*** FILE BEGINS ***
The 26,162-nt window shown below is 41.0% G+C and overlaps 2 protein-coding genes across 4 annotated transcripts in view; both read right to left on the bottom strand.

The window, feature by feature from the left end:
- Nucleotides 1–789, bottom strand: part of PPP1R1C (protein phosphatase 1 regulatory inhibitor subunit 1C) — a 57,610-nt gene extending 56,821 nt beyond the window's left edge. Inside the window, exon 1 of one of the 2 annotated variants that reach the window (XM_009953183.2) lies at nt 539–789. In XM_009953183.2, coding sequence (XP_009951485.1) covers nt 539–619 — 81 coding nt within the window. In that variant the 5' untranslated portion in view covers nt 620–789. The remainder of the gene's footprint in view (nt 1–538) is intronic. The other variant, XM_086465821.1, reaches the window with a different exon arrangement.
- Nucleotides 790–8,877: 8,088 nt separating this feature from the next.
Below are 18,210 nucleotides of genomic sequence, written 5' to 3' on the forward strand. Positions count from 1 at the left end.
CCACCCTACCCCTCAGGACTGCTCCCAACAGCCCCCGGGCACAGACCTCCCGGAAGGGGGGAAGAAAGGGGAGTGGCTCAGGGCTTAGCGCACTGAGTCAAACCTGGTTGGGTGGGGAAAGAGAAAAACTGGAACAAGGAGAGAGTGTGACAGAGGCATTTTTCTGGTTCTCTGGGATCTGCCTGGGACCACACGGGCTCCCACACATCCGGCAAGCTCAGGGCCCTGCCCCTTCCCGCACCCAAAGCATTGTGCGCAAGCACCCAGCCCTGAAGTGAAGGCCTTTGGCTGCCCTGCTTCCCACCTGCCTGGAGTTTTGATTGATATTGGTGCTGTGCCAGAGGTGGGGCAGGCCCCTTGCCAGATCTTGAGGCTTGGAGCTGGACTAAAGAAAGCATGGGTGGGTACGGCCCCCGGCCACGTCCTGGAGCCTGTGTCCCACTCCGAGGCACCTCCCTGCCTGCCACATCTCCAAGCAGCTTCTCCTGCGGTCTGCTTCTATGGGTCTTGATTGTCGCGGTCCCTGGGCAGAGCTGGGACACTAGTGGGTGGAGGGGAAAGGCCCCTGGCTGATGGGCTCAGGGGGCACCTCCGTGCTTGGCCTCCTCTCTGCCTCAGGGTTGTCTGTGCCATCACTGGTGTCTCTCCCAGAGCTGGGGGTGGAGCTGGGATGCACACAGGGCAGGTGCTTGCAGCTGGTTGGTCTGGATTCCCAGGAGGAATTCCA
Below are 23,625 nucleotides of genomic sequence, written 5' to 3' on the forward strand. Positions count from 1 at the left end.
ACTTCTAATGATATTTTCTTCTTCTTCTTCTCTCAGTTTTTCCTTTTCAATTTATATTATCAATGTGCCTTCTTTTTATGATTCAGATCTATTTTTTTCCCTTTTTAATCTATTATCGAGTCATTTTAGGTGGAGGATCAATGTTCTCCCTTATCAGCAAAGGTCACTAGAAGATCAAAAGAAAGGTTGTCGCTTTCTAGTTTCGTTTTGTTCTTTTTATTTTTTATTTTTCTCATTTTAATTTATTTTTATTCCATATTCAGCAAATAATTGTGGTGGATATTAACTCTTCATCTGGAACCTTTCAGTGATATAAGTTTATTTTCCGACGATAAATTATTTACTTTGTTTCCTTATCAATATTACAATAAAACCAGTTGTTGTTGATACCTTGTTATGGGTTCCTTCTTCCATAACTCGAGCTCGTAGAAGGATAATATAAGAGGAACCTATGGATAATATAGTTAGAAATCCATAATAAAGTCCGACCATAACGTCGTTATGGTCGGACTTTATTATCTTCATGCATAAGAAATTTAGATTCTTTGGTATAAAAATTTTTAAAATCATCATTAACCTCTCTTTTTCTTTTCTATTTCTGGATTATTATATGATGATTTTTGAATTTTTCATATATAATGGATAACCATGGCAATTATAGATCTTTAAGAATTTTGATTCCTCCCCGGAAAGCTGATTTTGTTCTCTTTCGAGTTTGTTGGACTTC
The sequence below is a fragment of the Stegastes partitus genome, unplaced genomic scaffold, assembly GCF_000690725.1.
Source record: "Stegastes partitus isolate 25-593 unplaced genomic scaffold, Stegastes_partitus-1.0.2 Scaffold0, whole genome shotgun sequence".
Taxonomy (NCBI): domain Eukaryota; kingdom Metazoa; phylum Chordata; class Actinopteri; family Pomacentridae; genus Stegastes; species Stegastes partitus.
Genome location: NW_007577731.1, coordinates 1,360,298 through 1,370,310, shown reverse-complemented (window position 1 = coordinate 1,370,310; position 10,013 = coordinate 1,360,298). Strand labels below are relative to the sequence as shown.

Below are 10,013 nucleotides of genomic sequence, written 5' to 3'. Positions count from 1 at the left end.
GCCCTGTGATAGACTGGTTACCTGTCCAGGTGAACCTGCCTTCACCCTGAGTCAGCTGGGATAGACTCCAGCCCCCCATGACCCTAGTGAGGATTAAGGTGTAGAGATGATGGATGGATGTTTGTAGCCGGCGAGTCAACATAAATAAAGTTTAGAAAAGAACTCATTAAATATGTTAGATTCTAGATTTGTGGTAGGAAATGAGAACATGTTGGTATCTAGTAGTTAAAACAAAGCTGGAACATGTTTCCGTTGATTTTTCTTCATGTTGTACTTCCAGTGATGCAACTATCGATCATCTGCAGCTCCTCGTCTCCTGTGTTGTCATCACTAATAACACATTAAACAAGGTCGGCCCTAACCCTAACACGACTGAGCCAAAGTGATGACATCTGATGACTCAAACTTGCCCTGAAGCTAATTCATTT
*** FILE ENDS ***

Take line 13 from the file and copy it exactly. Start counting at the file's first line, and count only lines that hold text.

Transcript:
Below are 10,013 nucleotides of genomic sequence, written 5' to 3'. Positions count from 1 at the left end.